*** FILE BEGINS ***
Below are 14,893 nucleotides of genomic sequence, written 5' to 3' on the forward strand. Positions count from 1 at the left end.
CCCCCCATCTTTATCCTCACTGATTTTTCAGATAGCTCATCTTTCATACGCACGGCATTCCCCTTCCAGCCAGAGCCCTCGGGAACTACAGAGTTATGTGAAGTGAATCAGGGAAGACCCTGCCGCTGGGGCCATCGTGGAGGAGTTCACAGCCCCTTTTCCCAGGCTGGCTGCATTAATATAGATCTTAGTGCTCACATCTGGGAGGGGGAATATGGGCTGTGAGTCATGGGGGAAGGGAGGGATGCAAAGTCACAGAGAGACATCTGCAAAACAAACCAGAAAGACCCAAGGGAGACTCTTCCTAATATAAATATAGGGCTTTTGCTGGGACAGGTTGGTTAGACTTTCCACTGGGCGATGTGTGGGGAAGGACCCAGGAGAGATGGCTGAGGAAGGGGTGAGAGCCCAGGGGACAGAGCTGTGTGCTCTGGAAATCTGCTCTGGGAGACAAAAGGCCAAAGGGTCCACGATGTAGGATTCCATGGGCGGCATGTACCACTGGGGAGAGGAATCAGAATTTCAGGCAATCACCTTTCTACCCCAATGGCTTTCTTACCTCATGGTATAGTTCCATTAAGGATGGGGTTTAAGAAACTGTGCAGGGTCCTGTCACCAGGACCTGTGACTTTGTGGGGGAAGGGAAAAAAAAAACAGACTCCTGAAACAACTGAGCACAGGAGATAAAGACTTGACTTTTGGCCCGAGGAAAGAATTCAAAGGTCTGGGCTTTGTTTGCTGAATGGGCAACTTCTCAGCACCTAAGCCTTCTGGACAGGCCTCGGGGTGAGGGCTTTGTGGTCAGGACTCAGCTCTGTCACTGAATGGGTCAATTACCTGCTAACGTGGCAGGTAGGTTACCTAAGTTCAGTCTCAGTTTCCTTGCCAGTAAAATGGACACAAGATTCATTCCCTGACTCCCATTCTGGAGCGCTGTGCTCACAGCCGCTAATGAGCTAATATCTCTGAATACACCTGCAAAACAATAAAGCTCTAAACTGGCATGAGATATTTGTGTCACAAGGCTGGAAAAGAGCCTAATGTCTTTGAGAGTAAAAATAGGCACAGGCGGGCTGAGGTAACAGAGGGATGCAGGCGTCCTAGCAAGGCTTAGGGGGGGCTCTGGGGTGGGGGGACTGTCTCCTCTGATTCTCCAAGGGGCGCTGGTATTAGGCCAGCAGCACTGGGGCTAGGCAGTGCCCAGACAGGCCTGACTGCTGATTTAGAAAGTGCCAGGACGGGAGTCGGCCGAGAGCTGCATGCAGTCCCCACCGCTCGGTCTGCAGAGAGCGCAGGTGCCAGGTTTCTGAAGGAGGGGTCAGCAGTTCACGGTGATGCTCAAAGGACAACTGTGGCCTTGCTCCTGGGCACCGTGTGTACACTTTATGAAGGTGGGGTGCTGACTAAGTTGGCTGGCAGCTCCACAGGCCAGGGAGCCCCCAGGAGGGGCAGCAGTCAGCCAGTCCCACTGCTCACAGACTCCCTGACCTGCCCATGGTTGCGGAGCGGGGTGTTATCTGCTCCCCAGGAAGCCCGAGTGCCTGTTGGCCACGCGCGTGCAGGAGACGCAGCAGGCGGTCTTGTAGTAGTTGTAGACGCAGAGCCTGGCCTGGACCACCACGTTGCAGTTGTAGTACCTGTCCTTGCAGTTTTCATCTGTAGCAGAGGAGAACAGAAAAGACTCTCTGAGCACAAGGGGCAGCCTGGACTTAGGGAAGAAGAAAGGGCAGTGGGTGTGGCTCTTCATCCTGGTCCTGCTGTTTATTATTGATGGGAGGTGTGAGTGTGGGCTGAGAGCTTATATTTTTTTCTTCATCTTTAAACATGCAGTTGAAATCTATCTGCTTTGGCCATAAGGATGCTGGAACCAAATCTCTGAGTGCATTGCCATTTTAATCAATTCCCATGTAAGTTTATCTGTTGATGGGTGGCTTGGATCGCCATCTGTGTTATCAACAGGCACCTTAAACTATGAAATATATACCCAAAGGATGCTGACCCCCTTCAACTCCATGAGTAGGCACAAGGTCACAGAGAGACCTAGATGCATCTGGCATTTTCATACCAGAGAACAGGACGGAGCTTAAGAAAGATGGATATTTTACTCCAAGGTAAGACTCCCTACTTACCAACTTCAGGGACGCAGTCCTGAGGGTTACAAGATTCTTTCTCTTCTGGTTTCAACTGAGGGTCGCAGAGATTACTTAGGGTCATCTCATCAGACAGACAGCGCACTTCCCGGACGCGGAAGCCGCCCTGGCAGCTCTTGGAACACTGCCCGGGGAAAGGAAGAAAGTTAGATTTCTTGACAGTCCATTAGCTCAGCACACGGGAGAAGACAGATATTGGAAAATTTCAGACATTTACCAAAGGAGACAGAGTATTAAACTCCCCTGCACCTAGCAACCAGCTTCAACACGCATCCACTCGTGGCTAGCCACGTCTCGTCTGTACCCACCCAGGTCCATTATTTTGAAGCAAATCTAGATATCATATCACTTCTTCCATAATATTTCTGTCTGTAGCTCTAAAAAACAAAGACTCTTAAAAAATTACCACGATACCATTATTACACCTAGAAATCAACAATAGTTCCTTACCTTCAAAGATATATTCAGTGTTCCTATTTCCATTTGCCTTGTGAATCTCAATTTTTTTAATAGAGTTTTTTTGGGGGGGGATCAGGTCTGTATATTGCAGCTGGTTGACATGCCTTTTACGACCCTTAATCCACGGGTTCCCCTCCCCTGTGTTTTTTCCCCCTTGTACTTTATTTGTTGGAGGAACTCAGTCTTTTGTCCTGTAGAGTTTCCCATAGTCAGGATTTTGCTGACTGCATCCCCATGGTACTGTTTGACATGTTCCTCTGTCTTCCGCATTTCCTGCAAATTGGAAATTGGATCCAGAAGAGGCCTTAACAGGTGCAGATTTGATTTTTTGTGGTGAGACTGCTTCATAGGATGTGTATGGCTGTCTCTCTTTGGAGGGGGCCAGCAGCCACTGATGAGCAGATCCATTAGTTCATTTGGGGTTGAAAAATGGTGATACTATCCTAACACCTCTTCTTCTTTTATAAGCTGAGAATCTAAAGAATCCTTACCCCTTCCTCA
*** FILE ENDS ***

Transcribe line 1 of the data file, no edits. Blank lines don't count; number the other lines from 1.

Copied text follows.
Below are 14,893 nucleotides of genomic sequence, written 5' to 3' on the forward strand. Positions count from 1 at the left end.